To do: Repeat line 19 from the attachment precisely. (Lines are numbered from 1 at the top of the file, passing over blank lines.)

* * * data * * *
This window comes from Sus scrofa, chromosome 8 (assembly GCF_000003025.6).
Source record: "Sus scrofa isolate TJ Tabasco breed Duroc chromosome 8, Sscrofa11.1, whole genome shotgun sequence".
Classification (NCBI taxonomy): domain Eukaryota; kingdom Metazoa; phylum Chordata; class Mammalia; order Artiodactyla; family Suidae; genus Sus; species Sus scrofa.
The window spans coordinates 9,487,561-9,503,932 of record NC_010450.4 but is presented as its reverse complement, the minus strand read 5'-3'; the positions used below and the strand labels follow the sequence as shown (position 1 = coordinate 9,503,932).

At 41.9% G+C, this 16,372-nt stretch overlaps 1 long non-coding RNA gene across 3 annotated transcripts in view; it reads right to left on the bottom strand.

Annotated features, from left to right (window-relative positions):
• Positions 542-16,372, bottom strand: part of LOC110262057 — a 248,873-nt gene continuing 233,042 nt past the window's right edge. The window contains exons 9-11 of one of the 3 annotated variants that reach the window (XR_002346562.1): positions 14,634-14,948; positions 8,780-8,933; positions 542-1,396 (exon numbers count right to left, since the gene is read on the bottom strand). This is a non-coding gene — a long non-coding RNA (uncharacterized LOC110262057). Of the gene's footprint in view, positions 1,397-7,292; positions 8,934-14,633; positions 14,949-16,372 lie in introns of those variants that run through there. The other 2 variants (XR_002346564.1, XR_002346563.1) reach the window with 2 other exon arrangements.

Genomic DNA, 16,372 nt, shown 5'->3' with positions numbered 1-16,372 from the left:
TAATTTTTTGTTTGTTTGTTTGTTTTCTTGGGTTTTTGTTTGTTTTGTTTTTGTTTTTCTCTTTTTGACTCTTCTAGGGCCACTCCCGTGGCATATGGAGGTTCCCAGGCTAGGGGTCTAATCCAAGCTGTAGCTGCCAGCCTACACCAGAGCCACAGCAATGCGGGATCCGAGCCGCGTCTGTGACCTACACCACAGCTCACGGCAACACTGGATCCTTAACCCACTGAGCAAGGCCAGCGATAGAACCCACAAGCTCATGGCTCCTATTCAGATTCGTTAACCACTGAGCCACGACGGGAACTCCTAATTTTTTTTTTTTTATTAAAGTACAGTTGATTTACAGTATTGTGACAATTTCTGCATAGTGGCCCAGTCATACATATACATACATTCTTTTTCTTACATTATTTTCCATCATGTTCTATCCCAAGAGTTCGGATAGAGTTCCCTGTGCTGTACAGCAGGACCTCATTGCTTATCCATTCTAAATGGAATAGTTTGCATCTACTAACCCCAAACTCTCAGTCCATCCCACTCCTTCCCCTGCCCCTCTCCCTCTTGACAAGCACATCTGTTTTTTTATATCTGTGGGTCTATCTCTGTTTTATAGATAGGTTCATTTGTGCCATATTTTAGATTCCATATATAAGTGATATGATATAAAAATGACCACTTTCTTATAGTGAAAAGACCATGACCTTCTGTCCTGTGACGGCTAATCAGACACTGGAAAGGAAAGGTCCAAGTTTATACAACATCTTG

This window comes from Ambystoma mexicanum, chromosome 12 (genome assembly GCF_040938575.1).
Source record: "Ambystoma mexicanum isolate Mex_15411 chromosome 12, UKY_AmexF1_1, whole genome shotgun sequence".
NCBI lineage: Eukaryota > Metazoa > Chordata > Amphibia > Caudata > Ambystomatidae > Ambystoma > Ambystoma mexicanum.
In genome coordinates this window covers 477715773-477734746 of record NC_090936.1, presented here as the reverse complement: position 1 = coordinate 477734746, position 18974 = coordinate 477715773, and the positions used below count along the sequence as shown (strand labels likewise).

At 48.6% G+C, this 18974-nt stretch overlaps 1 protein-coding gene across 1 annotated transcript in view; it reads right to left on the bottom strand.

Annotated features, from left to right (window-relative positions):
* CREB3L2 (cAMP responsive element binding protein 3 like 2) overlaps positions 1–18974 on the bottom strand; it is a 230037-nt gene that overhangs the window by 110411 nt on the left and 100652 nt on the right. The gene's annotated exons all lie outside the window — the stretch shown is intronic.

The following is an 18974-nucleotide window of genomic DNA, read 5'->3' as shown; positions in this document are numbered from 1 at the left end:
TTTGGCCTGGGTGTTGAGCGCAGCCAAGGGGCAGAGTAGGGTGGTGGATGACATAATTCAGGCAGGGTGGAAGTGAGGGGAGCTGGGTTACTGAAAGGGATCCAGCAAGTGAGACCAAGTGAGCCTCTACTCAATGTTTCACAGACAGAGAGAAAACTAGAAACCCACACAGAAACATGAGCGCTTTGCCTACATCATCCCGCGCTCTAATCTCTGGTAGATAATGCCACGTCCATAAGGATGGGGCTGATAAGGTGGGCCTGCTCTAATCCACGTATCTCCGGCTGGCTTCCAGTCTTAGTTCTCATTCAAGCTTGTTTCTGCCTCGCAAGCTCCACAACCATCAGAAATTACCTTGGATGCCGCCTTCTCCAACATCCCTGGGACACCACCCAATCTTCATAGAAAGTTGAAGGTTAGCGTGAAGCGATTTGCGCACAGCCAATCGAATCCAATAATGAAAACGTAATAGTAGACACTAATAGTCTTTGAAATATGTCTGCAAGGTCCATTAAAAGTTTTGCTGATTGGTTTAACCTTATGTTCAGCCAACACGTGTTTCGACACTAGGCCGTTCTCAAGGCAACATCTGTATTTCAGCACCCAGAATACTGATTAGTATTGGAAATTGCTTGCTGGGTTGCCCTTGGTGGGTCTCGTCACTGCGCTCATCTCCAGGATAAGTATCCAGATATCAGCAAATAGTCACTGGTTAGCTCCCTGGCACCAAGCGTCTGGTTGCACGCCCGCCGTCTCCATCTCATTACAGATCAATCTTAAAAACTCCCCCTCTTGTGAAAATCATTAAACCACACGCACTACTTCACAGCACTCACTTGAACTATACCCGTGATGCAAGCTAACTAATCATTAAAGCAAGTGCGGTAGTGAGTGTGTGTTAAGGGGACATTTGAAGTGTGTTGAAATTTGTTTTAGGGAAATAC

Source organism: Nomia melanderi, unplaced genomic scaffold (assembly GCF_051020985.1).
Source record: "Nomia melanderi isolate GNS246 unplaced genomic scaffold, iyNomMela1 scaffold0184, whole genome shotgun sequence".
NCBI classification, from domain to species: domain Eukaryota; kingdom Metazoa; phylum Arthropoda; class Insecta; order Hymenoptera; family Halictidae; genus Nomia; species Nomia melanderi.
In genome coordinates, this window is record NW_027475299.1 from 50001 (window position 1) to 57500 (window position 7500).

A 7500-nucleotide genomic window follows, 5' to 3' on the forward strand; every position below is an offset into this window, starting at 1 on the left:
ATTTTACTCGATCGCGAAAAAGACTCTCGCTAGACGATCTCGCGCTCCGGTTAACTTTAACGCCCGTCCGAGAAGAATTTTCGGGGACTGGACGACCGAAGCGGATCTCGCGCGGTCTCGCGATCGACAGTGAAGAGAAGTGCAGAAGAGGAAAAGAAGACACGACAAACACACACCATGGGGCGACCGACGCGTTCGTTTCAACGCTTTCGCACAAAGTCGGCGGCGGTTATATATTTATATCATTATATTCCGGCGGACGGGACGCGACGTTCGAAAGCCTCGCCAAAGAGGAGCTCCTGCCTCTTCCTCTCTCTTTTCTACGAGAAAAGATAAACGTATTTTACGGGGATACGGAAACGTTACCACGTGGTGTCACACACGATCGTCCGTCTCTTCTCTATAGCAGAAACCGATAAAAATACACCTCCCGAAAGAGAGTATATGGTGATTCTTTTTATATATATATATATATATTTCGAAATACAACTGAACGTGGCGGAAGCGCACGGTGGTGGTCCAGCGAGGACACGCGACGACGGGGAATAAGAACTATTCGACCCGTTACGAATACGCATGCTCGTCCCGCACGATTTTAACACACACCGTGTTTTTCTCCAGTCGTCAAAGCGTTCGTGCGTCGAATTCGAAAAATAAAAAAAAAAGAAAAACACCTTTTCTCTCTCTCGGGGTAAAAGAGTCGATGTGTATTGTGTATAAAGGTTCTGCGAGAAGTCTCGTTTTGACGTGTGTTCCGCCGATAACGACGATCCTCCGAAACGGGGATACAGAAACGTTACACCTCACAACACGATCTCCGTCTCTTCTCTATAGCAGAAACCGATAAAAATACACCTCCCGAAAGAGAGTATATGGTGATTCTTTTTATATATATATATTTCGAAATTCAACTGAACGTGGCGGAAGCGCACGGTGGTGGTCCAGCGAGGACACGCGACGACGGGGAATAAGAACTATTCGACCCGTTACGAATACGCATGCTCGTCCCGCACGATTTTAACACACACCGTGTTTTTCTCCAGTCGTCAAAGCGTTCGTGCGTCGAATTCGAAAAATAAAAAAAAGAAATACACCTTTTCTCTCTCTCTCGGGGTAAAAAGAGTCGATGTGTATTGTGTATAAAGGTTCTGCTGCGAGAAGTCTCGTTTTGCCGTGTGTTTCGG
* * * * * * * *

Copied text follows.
Source organism: Nomia melanderi, unplaced genomic scaffold (assembly GCF_051020985.1).